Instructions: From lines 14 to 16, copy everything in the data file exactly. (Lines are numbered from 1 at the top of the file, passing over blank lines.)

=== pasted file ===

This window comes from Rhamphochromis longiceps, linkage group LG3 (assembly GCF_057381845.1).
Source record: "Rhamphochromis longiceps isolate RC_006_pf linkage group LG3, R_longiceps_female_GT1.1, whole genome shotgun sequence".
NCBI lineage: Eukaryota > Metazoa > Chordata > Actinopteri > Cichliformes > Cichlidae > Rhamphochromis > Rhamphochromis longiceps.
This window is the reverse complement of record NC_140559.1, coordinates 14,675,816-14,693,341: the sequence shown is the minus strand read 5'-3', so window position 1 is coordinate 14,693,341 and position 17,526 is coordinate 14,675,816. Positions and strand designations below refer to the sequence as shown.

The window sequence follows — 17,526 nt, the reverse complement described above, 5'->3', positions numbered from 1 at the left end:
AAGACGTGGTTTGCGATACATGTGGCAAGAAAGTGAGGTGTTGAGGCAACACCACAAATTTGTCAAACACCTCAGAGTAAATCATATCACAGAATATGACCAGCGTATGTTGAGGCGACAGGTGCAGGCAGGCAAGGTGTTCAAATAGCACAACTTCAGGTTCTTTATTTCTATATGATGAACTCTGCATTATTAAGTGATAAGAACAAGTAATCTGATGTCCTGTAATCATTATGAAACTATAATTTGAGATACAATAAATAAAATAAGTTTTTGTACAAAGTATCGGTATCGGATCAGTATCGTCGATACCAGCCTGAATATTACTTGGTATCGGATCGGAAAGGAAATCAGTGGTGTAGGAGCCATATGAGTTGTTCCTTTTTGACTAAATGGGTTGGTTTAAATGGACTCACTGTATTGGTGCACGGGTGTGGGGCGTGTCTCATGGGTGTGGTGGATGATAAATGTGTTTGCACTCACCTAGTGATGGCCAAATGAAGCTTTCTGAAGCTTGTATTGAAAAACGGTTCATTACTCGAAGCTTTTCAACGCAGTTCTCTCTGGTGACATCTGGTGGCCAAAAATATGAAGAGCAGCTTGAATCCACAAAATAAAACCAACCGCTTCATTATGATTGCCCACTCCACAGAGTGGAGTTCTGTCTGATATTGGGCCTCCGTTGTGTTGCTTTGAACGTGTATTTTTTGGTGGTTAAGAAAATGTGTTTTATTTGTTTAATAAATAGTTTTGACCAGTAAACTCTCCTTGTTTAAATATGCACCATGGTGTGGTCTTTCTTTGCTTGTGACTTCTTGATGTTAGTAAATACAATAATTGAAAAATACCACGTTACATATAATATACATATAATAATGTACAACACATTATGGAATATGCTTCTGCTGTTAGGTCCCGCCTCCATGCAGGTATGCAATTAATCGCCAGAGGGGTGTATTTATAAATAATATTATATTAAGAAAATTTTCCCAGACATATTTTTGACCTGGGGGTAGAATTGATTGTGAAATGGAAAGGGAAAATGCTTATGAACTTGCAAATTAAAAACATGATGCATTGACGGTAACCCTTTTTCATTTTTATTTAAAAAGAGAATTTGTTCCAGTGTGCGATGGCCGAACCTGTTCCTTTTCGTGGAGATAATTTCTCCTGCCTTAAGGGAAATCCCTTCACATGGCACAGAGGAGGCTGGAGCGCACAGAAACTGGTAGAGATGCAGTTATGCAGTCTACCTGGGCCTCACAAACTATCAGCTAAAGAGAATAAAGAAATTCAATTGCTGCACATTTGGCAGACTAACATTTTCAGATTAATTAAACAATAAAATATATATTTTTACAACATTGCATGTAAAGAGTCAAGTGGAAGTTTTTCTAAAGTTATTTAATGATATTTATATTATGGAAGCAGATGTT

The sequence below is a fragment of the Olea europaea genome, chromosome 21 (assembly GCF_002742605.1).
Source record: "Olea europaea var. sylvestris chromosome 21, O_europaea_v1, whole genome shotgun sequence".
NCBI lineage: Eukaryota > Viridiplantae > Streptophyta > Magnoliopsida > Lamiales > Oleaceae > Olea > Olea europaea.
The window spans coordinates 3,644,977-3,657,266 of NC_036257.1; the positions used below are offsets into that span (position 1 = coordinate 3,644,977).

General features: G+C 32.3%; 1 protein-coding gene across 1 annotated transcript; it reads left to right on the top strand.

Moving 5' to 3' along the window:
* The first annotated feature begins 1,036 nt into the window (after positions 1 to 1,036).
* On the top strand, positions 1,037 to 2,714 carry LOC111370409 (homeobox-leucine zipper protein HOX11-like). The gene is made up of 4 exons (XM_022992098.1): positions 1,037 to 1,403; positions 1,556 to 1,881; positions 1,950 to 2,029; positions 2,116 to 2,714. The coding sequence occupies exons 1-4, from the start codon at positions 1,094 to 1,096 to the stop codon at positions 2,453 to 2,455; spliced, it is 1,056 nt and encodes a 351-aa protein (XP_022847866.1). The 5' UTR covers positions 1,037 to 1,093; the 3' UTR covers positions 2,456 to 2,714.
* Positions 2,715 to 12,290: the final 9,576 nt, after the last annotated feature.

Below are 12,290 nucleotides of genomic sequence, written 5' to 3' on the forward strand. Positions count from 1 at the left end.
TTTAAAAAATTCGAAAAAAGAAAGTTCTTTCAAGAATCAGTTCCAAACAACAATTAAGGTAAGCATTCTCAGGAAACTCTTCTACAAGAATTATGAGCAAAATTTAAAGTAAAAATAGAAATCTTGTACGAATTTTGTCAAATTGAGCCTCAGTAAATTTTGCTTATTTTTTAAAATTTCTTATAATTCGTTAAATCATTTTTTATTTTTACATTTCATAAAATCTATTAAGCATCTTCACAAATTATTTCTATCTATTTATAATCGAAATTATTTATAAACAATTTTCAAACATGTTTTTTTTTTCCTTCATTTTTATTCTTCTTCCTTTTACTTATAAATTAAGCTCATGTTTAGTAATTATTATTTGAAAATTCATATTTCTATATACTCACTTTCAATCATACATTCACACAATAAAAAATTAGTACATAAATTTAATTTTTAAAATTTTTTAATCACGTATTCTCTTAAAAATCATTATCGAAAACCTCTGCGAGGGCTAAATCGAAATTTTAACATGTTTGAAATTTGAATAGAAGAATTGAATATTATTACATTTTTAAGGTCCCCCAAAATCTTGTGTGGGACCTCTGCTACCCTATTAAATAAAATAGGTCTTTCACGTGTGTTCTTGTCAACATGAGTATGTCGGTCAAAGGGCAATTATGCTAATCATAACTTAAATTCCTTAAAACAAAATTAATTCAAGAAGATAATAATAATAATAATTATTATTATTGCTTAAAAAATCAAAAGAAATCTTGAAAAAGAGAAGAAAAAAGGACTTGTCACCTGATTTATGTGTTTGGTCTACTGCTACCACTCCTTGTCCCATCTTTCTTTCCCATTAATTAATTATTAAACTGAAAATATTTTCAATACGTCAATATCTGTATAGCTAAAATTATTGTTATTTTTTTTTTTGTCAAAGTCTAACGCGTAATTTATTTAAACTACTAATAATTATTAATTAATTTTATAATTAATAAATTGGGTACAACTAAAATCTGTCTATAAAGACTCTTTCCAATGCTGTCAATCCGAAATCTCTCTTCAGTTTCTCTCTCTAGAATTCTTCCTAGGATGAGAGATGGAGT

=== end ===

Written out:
* On the top strand, positions 1,037 to 2,714 carry LOC111370409 (homeobox-leucine zipper protein HOX11-like). The gene is made up of 4 exons (XM_022992098.1): positions 1,037 to 1,403; positions 1,556 to 1,881; positions 1,950 to 2,029; positions 2,116 to 2,714. The coding sequence occupies exons 1-4, from the start codon at positions 1,094 to 1,096 to the stop codon at positions 2,453 to 2,455; spliced, it is 1,056 nt and encodes a 351-aa protein (XP_022847866.1). The 5' UTR covers positions 1,037 to 1,093; the 3' UTR covers positions 2,456 to 2,714.
* Positions 2,715 to 12,290: the final 9,576 nt, after the last annotated feature.

Below are 12,290 nucleotides of genomic sequence, written 5' to 3' on the forward strand. Positions count from 1 at the left end.